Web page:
Charles Correa: India’s Greatest Architect Passes Away at 84
June 17th, 2015
Charles Correa (1 September 1930–16 June 2015) was an Indian architect, urban planner and activist. An influential architect credited for the creation of modern architecture in post-Independence India. He was noted for his sensitivity to the needs of the urban poor and for his use of traditional methods and materials.
Correa designed landmarks like Gandhi Smarak Sangrahalaya Ahmedabad, the Handloom Pavilion in Delhi, Bharat Bhavan and Vidhan Bhavan in Madhya Pradesh, Jawahar Kala Kendra in Jaipur, the Permanent Mission of India at the U.N., New York, Kala Academy in Goa.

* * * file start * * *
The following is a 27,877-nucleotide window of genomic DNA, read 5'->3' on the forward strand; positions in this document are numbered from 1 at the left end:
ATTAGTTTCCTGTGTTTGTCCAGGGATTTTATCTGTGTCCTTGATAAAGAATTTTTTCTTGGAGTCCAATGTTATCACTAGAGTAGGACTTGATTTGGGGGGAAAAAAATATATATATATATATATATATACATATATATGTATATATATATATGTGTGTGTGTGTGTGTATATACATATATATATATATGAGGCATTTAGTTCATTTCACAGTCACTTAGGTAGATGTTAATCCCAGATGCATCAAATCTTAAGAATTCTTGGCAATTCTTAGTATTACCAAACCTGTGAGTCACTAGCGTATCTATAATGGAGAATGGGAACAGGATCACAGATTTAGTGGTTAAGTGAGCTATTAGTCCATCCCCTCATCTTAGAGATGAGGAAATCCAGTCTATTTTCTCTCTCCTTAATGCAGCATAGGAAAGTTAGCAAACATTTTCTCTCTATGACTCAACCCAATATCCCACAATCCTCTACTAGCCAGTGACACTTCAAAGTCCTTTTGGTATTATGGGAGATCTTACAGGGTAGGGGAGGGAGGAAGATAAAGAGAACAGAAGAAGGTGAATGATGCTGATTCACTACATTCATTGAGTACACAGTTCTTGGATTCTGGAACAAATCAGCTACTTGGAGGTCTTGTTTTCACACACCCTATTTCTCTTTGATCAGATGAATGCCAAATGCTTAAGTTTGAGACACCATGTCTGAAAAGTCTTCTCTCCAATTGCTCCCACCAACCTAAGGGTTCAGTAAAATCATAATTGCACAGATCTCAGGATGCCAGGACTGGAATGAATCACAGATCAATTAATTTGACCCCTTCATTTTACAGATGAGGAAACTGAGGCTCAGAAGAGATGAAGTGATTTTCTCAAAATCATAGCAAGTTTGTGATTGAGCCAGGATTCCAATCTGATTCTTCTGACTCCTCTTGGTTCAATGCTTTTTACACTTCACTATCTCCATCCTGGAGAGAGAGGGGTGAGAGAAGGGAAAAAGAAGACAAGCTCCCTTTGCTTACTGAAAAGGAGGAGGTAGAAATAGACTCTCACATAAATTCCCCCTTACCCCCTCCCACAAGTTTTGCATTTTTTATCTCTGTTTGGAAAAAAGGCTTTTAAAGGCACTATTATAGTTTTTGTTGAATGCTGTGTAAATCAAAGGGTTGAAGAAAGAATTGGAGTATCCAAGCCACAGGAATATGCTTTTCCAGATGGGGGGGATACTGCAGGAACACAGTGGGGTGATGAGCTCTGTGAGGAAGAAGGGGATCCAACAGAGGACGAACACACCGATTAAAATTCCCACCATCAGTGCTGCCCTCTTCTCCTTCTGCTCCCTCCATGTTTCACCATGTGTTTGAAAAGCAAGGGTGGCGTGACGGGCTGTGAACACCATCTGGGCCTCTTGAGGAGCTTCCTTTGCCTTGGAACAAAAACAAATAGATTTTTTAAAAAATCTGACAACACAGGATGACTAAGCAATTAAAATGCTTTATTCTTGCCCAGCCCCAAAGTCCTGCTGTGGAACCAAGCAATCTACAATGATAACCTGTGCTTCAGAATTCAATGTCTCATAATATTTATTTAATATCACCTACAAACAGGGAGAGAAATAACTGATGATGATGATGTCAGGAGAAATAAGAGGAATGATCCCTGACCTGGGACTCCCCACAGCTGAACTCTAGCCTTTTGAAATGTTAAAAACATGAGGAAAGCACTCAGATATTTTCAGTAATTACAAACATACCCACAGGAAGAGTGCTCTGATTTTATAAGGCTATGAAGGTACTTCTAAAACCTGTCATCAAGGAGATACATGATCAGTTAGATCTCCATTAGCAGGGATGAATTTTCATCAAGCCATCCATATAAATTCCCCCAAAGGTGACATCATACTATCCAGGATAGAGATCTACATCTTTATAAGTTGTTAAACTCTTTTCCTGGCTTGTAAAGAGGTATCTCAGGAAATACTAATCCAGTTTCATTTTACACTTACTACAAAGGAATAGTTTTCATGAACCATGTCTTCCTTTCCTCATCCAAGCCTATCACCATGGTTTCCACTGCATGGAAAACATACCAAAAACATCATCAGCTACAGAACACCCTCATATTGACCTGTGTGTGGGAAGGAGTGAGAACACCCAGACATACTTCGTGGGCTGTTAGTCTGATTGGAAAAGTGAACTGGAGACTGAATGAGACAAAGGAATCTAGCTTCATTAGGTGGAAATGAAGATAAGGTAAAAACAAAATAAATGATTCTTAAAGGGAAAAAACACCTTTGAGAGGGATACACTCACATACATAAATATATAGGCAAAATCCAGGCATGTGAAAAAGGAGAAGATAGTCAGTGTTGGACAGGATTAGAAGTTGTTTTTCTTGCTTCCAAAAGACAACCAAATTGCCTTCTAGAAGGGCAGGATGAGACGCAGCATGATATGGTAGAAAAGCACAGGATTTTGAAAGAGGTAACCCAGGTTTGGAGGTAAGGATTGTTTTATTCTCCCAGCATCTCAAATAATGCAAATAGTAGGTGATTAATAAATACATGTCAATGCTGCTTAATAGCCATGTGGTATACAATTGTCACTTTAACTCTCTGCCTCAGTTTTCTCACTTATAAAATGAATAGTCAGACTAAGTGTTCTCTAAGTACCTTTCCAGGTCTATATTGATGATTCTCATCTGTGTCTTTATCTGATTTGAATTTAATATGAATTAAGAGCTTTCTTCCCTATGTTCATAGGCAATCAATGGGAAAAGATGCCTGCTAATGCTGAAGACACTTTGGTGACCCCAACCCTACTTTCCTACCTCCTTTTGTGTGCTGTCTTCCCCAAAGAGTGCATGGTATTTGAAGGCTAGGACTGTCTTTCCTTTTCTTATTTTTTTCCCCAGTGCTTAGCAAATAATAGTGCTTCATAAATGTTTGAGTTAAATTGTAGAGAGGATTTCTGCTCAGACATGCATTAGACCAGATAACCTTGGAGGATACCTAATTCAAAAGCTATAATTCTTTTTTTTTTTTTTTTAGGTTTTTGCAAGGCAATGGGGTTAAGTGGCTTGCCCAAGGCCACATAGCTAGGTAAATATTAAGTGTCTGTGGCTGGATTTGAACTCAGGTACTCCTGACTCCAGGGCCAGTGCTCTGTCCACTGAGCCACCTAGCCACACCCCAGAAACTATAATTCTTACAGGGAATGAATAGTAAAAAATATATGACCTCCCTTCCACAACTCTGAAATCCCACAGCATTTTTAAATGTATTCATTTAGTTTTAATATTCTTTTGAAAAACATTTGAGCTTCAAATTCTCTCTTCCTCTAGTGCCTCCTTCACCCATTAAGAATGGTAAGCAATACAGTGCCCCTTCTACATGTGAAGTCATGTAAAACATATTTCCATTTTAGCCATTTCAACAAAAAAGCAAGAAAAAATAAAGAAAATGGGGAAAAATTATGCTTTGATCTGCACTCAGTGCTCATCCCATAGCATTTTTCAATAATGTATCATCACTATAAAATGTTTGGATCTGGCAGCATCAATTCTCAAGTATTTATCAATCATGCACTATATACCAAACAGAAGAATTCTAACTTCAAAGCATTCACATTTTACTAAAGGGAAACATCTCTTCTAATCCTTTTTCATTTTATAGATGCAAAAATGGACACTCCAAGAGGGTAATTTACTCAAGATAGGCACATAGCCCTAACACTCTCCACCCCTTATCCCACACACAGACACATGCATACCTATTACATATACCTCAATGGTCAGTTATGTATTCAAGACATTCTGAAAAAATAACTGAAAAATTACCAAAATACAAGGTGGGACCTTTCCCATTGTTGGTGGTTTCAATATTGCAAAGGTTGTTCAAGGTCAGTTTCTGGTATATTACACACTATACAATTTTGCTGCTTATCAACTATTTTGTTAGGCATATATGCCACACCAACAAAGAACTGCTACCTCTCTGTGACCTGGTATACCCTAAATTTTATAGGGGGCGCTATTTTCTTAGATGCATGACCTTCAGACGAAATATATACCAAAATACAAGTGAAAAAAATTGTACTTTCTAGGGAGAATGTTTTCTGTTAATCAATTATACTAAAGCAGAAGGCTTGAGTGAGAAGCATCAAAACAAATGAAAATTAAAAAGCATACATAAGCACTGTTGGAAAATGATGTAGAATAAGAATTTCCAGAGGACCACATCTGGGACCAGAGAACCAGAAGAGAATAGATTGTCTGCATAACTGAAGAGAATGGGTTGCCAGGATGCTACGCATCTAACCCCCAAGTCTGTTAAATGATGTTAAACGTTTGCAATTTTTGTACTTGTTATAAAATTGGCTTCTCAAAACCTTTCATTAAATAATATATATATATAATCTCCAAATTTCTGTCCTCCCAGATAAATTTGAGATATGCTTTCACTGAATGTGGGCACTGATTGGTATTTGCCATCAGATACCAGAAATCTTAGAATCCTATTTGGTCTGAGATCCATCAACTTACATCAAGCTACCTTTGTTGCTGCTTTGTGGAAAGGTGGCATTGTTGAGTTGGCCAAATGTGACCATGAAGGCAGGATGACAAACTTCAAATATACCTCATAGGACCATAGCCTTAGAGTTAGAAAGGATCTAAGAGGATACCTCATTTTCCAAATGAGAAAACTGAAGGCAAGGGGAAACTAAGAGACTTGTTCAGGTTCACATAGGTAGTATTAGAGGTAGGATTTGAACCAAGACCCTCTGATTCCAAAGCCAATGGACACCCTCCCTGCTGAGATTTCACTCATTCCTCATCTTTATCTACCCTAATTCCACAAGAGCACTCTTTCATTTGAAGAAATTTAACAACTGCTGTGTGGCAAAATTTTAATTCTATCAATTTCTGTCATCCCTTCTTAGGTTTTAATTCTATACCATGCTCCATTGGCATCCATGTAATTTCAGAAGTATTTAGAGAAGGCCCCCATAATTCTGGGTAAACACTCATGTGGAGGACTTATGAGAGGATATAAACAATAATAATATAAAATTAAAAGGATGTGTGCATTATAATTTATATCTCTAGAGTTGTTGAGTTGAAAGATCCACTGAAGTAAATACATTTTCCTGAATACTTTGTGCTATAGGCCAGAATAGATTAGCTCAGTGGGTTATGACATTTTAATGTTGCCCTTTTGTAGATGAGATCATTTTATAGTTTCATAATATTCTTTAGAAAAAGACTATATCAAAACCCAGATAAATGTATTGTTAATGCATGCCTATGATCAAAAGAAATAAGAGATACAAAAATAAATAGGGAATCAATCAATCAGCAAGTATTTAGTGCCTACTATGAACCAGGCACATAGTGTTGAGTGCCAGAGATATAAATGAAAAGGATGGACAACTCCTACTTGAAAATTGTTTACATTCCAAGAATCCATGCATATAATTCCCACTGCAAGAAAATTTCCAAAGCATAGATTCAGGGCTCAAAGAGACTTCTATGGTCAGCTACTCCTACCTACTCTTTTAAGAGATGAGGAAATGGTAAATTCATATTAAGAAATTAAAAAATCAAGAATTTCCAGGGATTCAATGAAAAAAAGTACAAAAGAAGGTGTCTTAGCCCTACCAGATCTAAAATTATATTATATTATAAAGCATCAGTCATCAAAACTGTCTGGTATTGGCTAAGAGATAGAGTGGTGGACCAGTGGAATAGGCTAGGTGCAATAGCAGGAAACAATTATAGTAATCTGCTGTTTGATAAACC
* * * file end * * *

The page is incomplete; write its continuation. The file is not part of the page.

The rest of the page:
He was the chief architect of Navi Mumbai, the satellite suburb of Mumbai.
For designing the Gandhi memorial in the Western state of Gujarat when he was just 28, he came to be known for his “open-to-sky” concept represented in the majority of his designs.
He had been awarded the Padma Shri in 1972, and second highest civilian honour, the Padma Vibhushan in 2006, given by Government of India. He was also awarded the 1984 Royal Gold Medal for architecture, by the Royal Institute of British Architects.
Despite his illness, he completed three notable buildings abroad- the Ismaili Centre in Toronto, the Brain Science Center at MIT, Boston and the Champalimaud Centre in Lisbon.
Best works of Charles Correa
Ismaili Centre, Toronto
Salvacao Church Dadar, Mumbai
Champalimaud Centre in Lisbon
Jawahar Kala Kendra, Jaipur
Incremental Housing, New Bombay
Kanchenjunga Apartments, Mumbai